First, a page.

A three year payment rate ease does nothing for homeowners, but it isn’t intended to do so: it is all about the financial state of MBS holders. If they do cramdowns to ~40% of homeowners income, the MBS holders are, many of them, dead—as of today. The latter large institutions are expecting to be recapitalized and plump again in three years time on the Guvmint’s Save Our Capitalists Wealth Transfer policy. At that point, MBS holders are more likely to want to clean house, either doing cramdowns from a position of strength, or as likely foreclosing en masse with some Federal program also in place to allow them to write off chunks of the loss against their taxes. The above is, of course, speculation, but it is how I read the situation. MBS holders are stalling because they _can’t_ do cramdowns and stay solvent, and the plan is for them to be bailed by the Guvmint, and then clean up afterwards. The homeowners are of no consequence to the plutocrats. And of course, the plutocrats got access to public bailout _without strings such as mortgage mods_ ‘because it’s and emergency.’

    What I would like to see along about Summer 09 is a mortgage holders payment strike. . . . But that would take some political organization, and in the US of A we are in it for ourselves, it would appear.

    I am all in favor of a streamlined mortgage mod Federal statue, carefully crafted, and have raised that issue before here in comments. But no one on any side of this issue is talking this up yet. For now, everybody with a body part snagged up in the gears of a bad mortagae not is screaming for help getting their wealth out intact. And we won’t get any real solution until the rest of us tell ’em they only way out involves losing more than some skin.

  12. Yves Smith

    The Deninger point is misleading. First, in some states (and I think CA is one) mortgages are recourse. Second, between the fall in rates in the early 2000s, which led to simply massive levels of refis, and the fact that half (yes, sports fans, half) the subprime mortgages were cash-out refis, there are fewer people than you think with purchase money mortgages.

    The biggest protection isn’t that mortgages are legally non-recourse or not. De facto, they are. Banks assume that people who do default are broke and they cannot squeeze blood out of those turnips.

    I also note these Deninger links are on more than one post here today. I am not keen about blog promotion (the anon is a dead give away) disguised as comments.

    And I am REALLY not keen about the logic it embodies. If people on any scale take that viewpoint, it worsens the housing/bank woes spiral. So you are screwing me, basically, to get your house cheaper, because actions like that make the taxpayer bailout tab bigger.

    And a society where people do not honor their commitments is another banana republic indicator. I am not a fan of people who advocate cheating or otherwise screwing the commons to advance their personal bottom line. This is no different than encouraging people not to pay taxes, except most people are afraid enough of the IRS not to do that.

    Future links to that site from readers not logged-in will be deleted.

  13. Jojo

    Government officials say that homeowner bailouts are not a gift. For one thing, they assert, most mortgages will simply be revamped so the monthly payments become affordable for the next few years. Reductions in loan balances, which are drawing the most attention, will generally be a last resort.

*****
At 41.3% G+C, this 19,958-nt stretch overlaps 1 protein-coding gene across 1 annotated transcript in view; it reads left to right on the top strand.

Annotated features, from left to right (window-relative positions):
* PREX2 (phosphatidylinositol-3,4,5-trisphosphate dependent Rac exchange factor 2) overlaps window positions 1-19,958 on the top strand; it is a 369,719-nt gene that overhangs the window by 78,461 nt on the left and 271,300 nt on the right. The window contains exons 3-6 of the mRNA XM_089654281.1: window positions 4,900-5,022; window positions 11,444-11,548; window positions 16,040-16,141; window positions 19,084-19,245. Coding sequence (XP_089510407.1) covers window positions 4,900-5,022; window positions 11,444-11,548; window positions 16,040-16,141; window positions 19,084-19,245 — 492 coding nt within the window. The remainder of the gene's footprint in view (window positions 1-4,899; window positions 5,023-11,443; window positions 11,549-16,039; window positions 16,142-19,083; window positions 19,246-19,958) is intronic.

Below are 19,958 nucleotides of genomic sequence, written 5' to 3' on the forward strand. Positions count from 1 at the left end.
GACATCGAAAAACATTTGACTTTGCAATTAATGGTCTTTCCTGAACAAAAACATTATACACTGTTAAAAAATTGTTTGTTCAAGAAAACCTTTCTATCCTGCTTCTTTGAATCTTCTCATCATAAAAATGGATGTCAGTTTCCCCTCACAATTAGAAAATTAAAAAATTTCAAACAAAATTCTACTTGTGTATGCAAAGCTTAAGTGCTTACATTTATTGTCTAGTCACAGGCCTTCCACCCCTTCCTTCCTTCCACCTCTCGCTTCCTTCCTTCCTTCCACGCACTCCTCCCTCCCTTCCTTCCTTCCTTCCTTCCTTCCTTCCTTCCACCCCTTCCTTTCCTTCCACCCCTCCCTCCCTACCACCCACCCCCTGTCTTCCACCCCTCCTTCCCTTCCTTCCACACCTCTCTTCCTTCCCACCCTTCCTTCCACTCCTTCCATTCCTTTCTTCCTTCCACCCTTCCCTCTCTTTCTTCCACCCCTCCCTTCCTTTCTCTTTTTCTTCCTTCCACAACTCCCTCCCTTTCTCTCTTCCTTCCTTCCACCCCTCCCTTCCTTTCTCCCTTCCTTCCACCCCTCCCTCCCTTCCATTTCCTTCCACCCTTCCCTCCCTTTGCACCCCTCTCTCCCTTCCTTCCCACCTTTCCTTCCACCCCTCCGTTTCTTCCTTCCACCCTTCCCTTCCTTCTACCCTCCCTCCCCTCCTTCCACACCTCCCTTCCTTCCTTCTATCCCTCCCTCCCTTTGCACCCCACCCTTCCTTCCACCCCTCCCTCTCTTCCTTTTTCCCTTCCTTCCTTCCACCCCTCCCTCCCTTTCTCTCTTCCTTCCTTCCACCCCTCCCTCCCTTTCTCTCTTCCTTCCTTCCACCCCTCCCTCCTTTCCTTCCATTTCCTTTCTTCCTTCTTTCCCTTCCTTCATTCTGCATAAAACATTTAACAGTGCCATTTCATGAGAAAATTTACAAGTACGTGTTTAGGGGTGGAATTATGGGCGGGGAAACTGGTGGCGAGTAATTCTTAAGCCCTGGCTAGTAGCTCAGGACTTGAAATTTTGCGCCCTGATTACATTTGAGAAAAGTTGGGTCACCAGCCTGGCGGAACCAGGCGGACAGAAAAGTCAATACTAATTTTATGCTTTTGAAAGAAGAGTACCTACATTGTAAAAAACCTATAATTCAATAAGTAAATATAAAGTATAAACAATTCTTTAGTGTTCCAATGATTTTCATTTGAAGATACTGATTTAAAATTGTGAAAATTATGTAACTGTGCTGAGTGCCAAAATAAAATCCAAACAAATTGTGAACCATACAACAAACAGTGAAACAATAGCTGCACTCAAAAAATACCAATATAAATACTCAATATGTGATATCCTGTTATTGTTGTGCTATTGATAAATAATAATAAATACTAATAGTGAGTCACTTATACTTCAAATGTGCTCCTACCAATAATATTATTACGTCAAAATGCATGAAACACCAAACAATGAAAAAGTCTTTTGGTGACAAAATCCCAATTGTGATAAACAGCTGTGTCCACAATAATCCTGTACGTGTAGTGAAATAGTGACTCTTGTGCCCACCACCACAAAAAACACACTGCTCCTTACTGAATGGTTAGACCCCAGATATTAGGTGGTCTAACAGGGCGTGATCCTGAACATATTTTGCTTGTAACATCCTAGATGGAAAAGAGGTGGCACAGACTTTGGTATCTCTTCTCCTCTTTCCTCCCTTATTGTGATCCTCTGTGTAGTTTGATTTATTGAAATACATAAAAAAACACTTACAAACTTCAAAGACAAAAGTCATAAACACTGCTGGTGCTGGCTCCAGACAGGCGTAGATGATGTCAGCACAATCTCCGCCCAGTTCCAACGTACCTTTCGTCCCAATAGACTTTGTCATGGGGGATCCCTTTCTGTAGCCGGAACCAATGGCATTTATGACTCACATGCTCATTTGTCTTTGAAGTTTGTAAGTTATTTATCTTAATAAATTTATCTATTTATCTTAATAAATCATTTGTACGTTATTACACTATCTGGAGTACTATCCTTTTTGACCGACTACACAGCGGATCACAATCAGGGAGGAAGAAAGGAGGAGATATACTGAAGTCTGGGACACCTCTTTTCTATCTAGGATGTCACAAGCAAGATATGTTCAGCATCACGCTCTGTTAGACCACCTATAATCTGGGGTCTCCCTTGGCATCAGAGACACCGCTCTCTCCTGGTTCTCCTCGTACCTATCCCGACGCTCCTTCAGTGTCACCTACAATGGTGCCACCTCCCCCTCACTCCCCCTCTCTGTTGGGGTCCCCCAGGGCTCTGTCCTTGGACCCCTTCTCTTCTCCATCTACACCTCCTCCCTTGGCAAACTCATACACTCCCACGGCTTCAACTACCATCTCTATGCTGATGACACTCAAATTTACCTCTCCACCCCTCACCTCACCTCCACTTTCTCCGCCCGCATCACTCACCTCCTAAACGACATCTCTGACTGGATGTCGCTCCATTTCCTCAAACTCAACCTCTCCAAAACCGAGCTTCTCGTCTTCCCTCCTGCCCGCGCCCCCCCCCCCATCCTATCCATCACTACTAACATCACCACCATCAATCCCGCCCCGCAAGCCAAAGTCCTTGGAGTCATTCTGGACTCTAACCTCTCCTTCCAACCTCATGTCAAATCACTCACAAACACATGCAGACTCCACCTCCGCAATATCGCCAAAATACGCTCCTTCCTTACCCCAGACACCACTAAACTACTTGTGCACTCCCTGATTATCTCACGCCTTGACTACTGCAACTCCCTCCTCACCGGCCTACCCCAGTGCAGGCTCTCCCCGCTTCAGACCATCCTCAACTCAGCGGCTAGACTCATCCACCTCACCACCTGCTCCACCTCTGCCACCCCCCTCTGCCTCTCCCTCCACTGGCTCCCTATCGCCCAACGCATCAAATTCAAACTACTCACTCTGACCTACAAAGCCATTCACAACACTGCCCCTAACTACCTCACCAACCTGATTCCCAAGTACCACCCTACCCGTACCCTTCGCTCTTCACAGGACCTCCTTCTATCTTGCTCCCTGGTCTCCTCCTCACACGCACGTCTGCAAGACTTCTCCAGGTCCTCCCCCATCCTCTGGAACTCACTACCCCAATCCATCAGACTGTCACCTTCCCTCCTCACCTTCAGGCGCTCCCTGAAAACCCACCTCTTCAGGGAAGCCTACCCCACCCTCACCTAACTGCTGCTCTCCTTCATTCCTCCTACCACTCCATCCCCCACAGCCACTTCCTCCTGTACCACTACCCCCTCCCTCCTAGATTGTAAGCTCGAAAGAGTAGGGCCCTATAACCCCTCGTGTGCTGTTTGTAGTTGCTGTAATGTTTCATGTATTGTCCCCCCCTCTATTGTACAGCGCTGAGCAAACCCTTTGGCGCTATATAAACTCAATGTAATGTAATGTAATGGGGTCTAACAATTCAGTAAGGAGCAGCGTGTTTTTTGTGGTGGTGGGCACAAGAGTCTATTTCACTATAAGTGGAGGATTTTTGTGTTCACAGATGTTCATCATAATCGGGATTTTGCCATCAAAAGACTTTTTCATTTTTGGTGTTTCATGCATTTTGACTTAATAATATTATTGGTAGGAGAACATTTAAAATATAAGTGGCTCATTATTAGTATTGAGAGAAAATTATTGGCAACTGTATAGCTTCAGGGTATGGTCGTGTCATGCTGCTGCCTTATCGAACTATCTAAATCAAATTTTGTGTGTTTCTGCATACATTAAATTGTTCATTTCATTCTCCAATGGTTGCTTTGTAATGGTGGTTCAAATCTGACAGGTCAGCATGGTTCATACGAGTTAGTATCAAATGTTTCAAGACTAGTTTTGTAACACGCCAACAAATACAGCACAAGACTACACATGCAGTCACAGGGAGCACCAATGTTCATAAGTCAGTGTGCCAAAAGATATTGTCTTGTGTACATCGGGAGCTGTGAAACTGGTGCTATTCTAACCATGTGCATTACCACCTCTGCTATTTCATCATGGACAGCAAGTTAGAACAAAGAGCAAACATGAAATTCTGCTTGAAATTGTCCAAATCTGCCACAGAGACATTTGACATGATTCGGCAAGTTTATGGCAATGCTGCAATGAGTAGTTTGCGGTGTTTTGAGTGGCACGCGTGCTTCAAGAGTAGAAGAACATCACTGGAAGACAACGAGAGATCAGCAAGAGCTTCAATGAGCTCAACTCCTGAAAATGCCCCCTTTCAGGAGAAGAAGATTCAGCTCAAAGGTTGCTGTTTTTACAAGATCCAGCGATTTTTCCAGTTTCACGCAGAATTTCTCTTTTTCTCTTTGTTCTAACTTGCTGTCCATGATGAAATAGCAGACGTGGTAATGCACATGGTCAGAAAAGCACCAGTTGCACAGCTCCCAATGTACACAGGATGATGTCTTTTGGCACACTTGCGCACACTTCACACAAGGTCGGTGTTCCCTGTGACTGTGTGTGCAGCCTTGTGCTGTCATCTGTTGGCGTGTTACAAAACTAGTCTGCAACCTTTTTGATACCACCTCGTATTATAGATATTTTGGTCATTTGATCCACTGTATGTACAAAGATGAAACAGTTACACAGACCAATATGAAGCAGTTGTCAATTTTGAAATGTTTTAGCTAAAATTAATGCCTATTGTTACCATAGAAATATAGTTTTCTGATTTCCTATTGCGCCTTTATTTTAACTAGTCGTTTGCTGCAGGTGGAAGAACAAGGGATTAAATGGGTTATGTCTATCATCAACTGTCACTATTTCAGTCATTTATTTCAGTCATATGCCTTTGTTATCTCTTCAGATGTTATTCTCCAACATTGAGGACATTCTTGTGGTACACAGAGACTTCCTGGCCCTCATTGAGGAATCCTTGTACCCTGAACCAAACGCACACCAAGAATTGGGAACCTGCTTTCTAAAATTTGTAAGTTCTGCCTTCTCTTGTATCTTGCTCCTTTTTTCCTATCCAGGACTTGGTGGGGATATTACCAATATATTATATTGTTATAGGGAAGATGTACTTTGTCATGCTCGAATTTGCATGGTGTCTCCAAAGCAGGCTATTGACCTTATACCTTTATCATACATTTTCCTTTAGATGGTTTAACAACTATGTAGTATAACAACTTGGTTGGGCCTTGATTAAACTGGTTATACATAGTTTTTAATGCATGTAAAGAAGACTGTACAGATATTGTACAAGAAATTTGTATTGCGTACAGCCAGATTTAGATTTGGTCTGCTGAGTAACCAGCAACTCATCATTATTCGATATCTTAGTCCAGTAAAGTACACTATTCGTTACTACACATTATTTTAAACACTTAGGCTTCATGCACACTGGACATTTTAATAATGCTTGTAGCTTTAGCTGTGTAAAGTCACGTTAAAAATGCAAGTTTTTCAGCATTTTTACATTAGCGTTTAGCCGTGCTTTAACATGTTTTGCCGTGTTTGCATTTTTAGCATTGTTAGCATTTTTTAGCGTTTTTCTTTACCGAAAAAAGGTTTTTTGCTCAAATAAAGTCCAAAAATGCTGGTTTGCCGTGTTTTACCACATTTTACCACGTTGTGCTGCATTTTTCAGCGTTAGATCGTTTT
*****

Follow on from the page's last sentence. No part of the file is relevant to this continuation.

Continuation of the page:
If the purpose of home ownership is that a home owner brings more stability to a neighborhood than renters and a home of any type provides a roof over one’s head, then WHY is this plan a problem? The people whose original loan amount were modified would have an unfair advantage over others in their neighborhood who did not get the modification when/if housing values began to go up again.

    Existing home owners in trouble should only get a lower monthly payment but NOT a reduction in their original mortgage amount. To do otherwise would penalize all the people who made the right choices.

    By maintaining the original loan amounts, these troubled home owners would pay the price for making their poor decisions while still having the roof over their head in a supposedly more stable neighborhood. They would essentially be renting until they caught up on their original loan.

    Sounds like a win/win to me.

  14. Yves Smith


    The math does not work in a low interest rate environment unless you lower principal. You cannot make deep enough payment reductions. In the higher interest rate environment of the early 1990s, you could. Play with a mortgage calculator or an HP 12-C.

    And there was plenty of unfairness. but no one is going to incur the costs to do the due diligence. I know of cases where the mortgage broker promised 30 year fixed and presented a mortgage at closing for an option ARM. The borrower, a PhD mind you, did NOT understand that the broker was not working for the borrower and therefore trusted that the broker had provided what was promised and signed without reading. The Wall Street Journal has also reported that it took some borrowers had mortgages with the wrong terms presented to them at closing three times. Once is an error, more than once is policy, that is, institutionalized fraud.

    So I am not one to assume that one can so easily draw lines between deserving and undeserving. I do think the powers that be ought to go frontally after the real problem, the servicers. If you are going to mess with contracts, I’d rather go after the real problem. I do not know why there is so much sanctimoniousness, particularly since the securitization market, ex the government guaranteed type, is not coming back anytime soon, if ever. It depended on third party guarantees which will no longer be issued.